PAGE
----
The United States House of Representatives voted Wednesday on three bills that aim to restrict the Lebanese militant group Hezbollah’s ability to finance its various illicit activities. The House is also widely expected to pass another bill tomorrow that will curtail Iran’s effort to develop its ballistic missile capability.
The new measures are consistent with the US administration’s recently announced new strategy on Iran, which aims to hold Iran accountable for its “nefarious” activities in the region, including its support of militant groups such as Hezbollah. The group has been designated a terrorist entity by the United States and Saudi Arabia as well as a by a number of other countries around the world.
The three bills that were passed included the Hezbollah International Financing Prevention Amendments Act of 2017 (HIFPA), the Sanctioning Hizbollah’s Illicit Use of Civilians as Defenseless Shields Act and a non-binding resolution “urging the European Union to designate Hizbollah in its entirety as a terrorist organization”. The House is widely expected to pass the Iran Ballistic Missiles and International Sanctions Enforcement Act tomorrow.
Earlier this week, US President Donald Trump and Vice President Mike Pence observed the 34th anniversary of the killing of 241 American servicemen in Beirut by Hezbollah on Oct. 23, 1983. “We will never forget the 241 American service members killed by Hezbollah in Beirut. They died in service to our nation,” Trump wrote on his Twitter account on Monday.
In a statement issued to American media outlets this past Friday, House Foreign Affairs Committee Chairman Ed Royce and House Majority Leader Kevin McCarthy said: “It is the support for terrorist organizations like Hezbollah and murderous regimes like Assad’s, along with continued ballistic missile advancements, that must be addressed.”
Asked by Arab News whether the Trump administration views Hezbollah as being part of the wider conflict with Iran, Hussein Ibish, a senior resident fellow at the Arab Gulf States Institute in Washington, said: “The new sanctions against Hezbollah are definitely part of the Trump administration’s efforts to confront Iran and its regional agenda.”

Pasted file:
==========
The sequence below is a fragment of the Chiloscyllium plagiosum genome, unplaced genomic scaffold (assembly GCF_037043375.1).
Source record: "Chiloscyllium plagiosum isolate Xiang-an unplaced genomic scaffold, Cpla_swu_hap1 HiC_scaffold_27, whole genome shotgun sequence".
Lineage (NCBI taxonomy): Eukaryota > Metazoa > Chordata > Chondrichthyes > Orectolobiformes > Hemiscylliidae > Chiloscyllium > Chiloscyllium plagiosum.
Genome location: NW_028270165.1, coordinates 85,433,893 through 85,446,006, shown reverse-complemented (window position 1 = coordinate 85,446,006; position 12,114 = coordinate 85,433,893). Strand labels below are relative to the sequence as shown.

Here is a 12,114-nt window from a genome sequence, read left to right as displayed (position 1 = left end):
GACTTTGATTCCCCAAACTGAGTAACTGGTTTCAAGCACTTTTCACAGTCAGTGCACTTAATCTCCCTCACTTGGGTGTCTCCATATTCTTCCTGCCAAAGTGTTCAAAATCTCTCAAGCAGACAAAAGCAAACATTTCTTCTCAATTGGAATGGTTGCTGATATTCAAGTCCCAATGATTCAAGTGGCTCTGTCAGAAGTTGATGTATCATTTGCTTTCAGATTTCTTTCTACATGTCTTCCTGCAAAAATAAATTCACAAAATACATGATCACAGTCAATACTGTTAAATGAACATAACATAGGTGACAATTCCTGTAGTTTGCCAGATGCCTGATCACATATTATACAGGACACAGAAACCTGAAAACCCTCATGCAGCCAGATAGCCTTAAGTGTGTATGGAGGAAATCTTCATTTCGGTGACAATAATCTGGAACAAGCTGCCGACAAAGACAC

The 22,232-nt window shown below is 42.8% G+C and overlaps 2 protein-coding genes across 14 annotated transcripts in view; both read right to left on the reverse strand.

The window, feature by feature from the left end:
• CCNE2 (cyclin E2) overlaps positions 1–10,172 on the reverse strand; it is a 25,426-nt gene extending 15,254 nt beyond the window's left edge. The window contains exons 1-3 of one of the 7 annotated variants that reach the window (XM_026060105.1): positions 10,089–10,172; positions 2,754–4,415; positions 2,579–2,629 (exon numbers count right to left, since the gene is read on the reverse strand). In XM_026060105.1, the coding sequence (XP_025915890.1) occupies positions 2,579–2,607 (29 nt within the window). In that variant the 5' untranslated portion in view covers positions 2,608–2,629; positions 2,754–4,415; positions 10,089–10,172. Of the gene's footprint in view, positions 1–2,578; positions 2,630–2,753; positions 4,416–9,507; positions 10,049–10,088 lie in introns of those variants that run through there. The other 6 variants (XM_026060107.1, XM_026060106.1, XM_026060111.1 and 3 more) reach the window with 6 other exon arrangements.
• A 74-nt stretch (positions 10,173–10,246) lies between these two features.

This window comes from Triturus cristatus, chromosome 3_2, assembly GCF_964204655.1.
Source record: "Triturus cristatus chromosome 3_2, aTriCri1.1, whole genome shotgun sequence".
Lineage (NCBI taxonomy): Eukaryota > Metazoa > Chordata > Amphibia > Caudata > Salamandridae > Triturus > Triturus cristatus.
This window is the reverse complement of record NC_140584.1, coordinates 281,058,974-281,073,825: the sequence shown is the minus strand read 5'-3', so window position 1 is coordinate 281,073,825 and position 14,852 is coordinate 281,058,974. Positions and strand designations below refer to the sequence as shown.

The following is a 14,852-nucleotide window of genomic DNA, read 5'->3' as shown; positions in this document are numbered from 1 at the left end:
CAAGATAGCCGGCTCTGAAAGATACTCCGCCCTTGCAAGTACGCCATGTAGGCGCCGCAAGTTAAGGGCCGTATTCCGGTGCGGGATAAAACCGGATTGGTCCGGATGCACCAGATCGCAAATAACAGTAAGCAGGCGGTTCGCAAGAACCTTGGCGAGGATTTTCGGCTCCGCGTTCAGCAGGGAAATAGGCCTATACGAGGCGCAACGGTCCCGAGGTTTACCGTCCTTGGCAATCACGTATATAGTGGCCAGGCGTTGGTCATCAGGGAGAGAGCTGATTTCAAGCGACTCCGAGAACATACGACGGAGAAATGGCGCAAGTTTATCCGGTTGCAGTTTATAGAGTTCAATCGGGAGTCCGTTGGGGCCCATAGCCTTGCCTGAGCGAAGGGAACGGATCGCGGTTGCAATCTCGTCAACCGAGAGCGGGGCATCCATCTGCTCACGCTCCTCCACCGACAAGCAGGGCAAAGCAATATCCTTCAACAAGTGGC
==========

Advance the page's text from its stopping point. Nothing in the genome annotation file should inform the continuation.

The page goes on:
Ibish maintained that the conflict in Syria had strengthened Hezbollah’s position in the region well beyond Lebanon, adding, “It operates as a key and highly effective strike force within this Iranian-led bloc that is absolutely opposed to the status quo in most of the Middle East, the stability of the Sunni Arab world, and the role of the United States in the region.”
Hezbollah leader Hassan Nasrallah has recently acknowledged that US sanctions would adversely impact his group. “This does not affect our main source of finances, but there are people who donate (money) to us who might be cautious,” Nasrallah said in what many interpreted as a reference to Hezbollah’s main patron, Iran.
Speaking to Arab News by phone, Katherine Bauer, the Blumenstein-Katz Family Fellow at the Washington Institute for Near East Policy and a former official at the US Treasury Department, said that implementation of HIFPA had drawn a strong and violent response from Hezbollah, which bombed a bank in Beirut in 2016, “to send a message to the banking sector about how rigorously they were implementing the US legislation.”
Asked whether the new US measures would effectively weaken Hezbollah and curb its wide range of financial activities, Joseph Bahout, a fellow at the Carnegie Endowment for International Peace, expressed doubt but maintained that US lawmakers might be using an indirect approach. “It is maybe the US legislators’ rationale: Increase the pain level on the Lebanese at large in order to increase the cost of ‘accommodating’ Hezbollah,” Bahout said.
© 2017 the Arab News (Jeddah, Saudi Arabia)
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